The 2012 North Face Ultra Trail du Mont Blanc: Gary Knipling's Perspective
In coming up with a way to express and share some of my observations and comments about the recent 2012 UTMB in and around Chamonix, France, I will borrow a method used by Anita Finkle to recognize her “top 10” memories/reflections from past runs she has done. Here goes (I’ve gone over Anita’s allotment of 10 — sorry!):
- Language barriers. Several people had offered to help me learn some basic French words and phrases that I might encounter while taking in the UTMB experience. I never really did any prep work in that regard, and I found out I didn’t need to. I spent three days in Paris before going to Chamonix for six days, including the parts of two days for the run. Most French people involved with restaurants, shops, transportation, and tourism knew English very well. I found it quite easy to communicate with people on the street by making eye contact, giving a thumbs up, a smile, and if any further interaction was necessary, a fist bump for good measure. Parisians were much more street-savvy with the fist bump — most locals of eastern France would politely put up an open palm to stop me from hitting them with a soft right.
- Running attire. I had heard that most European trail runners overdress. They do.
- Flags of Countries. I wish I knew Country’s flags (a small replica was on each runner’s bib) as well as dog breeds. Actually, I don’t know breeds very well, either!
- The UTMB runs take over the enchanted town of Chamonix for almost a full week with events, an expo for runners, starts of the different runs/distances, etc. Registration for any of the runs requires pretty much the same gear, equipment, and extra clothing. After I registered for UTMB on Wednesday, a full 48 hours before the start, I wore my red bracelet around the streets of town. Each of the other runs had their own colors of wristbands — TDS, 112 km; CCC, 100 km — but I was especially proud of my red one.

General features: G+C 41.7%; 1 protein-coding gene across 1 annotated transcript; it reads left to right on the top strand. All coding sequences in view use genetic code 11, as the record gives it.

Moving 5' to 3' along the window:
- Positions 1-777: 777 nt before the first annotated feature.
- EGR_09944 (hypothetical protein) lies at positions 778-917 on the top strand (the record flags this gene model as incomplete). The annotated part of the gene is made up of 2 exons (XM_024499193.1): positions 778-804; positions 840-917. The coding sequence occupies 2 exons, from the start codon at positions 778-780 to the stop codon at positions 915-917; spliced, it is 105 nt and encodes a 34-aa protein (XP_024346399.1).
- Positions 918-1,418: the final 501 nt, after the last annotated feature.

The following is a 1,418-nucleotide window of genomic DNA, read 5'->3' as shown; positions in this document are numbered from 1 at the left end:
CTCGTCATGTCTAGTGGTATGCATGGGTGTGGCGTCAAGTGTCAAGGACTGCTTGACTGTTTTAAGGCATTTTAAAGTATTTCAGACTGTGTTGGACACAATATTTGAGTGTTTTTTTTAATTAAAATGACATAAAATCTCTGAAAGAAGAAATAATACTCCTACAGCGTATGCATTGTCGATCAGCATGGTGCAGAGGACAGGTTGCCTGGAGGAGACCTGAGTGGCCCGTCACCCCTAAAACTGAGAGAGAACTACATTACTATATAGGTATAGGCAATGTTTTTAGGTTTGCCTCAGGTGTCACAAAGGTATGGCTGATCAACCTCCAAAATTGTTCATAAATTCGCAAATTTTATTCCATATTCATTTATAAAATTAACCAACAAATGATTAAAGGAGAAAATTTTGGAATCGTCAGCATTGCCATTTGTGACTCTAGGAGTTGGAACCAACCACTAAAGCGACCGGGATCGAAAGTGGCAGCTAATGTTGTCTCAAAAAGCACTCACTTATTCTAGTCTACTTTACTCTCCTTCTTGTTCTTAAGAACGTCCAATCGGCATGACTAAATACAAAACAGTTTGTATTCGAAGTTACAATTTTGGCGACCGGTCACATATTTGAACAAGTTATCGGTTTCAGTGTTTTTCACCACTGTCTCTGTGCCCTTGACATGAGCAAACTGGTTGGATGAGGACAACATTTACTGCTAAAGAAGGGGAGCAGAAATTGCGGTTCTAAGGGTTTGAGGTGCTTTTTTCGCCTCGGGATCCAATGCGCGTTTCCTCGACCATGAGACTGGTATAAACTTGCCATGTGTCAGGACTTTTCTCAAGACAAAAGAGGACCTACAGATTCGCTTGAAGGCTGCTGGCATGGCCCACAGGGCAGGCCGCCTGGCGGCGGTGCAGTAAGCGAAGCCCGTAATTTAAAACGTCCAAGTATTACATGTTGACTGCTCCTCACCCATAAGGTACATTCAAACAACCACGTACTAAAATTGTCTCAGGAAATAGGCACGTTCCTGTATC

- John Dodds had “set me up” with special pace cards (like he usually does for my century runs) for the planned UTMB course. The card (front and back) was full of information with distances between aid stations in km and miles, elevations at landmarks and aid stations in meters and feet, and cut off times when and where they were. I had actually studied these cards and the course information, and felt confident of knowing as much as I could without ever having been there. When the course and distance was changed six hours before start time, all that changed.
- Tracy had pinned an American flag on the back of Keith’s and my backpacks. I was a little concerned about being labeled the “ugly American”, but several times as runners would pass me, they would say “Americano, Americano,” I believe in a positive way. I never heard a negative comment, but someone could have been lambasting me in one of the many foreign languages flying around, and I never would have known it.
- Mountain fog and mist in the French Alps is the same as Virginia and mid-Atlantic areas, however the mud of the Savoy Valley around Chamonix is much more slippery. On one steep decent into Saint Gervais ~20 km into the run, I fell on my butt three times within 100 yards.
- Humans aren’t the only mammals that jingle cowbells in France.
- With so many types and makes of running attire represented, there was a dazzling array of design and colors of reflective patterns on the backs of rain gear, tights, shoes, etc. Some seemed almost gaudy. I could have joked about it with any American, but I didn’t dare say anything to the UTMB runners for fear of misinterpretation.
- UTMB was the first time I wore a chip timer in any ultra. There were two magnetic strips on the back of our bibs and a single laminated strip placed on the back of our packs. A few of the aid stations in towns had a matted wire on the ground to trigger a count, while at the tops of most of the remote climbs an official with a hand scanner would “swipe” our bibs